Firefighters face dangerous weather to fight McKinney blaze

Firefighters were expecting triple-digit temperatures and thunderstorms that could spark dangerous conditions Sunday in the battle against an out-of-control blaze near California’s border with Oregon.

The McKinney Fire had ravaged more than 51,468 acres in the Klamath National Forest by Sunday morning, destroying homes and threatening hundreds more in nearby communities. It was 0% contained.

“The big difference is that we have a lot more resources that have been burned,” US Forest Service spokeswoman Caroline Quintanilla said Sunday morning. “We went from zero to 650 people.

Quintanilla said firefighters were exploiting old bulldozer lines from past fires in the area.

“This area gets a lot of fires,” Quintanilla said. “But the particular area where the fire is currently burning hasn’t burned since the mid-1950s. So that’s also part of the concern and the complexity, because it hasn’t burned for a long time.

Officials said Sunday that firefighters were prioritizing protecting the communities of Fort Jones and Yreka and in the Highway 96 corridor. Highway 96 was closed along the Klamath River, where crews worked for at night to prevent homes and buildings from burning, forestry officials said in a social media update.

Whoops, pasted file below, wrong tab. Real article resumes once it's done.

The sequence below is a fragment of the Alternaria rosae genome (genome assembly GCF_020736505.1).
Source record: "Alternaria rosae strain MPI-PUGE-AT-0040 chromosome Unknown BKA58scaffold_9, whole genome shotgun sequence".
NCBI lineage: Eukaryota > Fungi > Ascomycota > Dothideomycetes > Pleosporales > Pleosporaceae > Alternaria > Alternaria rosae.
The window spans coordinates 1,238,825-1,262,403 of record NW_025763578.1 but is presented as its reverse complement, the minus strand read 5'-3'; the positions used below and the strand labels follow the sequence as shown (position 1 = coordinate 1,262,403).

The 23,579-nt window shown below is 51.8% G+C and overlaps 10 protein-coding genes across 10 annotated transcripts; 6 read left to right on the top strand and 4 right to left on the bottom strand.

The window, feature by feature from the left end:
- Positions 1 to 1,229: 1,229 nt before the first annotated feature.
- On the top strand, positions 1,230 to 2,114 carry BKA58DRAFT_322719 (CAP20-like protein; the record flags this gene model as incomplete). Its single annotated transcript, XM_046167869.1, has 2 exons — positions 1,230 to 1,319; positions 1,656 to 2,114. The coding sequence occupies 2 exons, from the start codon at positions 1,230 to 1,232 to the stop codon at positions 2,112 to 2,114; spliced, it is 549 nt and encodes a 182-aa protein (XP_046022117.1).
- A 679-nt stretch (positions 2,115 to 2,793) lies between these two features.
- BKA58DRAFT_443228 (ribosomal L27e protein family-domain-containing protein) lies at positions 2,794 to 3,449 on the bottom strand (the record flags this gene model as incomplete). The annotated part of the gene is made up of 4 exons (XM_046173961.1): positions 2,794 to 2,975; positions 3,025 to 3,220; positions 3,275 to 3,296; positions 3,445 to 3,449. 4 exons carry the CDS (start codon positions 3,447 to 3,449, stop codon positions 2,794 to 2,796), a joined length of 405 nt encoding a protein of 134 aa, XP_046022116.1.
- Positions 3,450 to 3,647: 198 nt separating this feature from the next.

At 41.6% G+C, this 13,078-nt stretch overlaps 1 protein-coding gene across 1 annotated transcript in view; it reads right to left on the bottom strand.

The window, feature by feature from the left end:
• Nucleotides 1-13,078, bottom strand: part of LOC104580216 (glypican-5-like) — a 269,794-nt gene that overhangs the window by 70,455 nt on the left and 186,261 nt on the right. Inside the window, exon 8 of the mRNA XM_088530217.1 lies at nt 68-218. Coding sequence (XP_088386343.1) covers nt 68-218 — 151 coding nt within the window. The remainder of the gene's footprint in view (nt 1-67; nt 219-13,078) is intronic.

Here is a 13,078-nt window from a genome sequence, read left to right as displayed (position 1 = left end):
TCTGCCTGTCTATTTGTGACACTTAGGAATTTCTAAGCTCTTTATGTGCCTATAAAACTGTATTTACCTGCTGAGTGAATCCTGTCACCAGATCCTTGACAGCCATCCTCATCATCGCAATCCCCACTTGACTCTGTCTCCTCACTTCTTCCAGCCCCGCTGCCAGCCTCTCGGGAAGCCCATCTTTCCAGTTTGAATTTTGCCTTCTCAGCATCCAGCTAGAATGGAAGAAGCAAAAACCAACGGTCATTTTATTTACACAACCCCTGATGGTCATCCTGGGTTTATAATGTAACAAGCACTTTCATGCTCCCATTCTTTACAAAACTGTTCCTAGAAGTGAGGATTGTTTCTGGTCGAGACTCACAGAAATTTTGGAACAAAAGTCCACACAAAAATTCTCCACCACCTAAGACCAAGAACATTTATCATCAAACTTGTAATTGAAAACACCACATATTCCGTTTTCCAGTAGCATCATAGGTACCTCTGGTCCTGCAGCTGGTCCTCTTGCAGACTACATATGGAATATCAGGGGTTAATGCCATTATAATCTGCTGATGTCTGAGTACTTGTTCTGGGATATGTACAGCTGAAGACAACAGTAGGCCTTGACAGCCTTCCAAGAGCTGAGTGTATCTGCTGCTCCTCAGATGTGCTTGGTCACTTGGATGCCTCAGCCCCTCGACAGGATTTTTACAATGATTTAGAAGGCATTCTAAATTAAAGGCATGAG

Some neighborhoods on the west side of Yreka have been ordered to evacuate, although officials said they saw little progress overnight at the edge of the blaze closest to town.

“Yreka is definitely of concern, as are other populated areas like Fort Jones,” Quintanilla said. “So we are focused on protecting people, life and property.”

A red flag warning was in effect due to scorching temperatures, which averaged around 100 degrees across the region on Sunday, officials said.

“The fire is getting more energetic and the potential for fire spread is increasing,” said National Weather Service meteorologist Jonathan Garner. “It just becomes a more active fire when the temperatures warm up like this.”

Thunderstorms were expected later in the afternoon, which he said could bring lightning that could spark new fires in the area as well as erratic gusty winds. All this makes fire behavior unpredictable.

“And it’s dangerous for firefighters,” Garner said.

The Red Cross opened a shelter in the town of Weed on Saturday evening after closing its location in Yreka when the area was ordered to evacuate, according to Stephen Walsh, a spokesman for the organization.

Twenty-two people are staying at the shelter, where they are offered beds, food and spiritual care, Walsh said.

“They can stay as long as they need, and obviously the shelters are open to everyone,” he said.

Siskiyou County officials created a webpage to help residents find rescued dogs, cats and livestock in the evacuation zone. The animals were cared for in various shelters.

The fire started around 2:38 p.m. Friday near Highway 96 and McKinney Creed Road southwest of the Klamath River, according to Cal Fire. The cause is still under investigation.

Los Angeles Times

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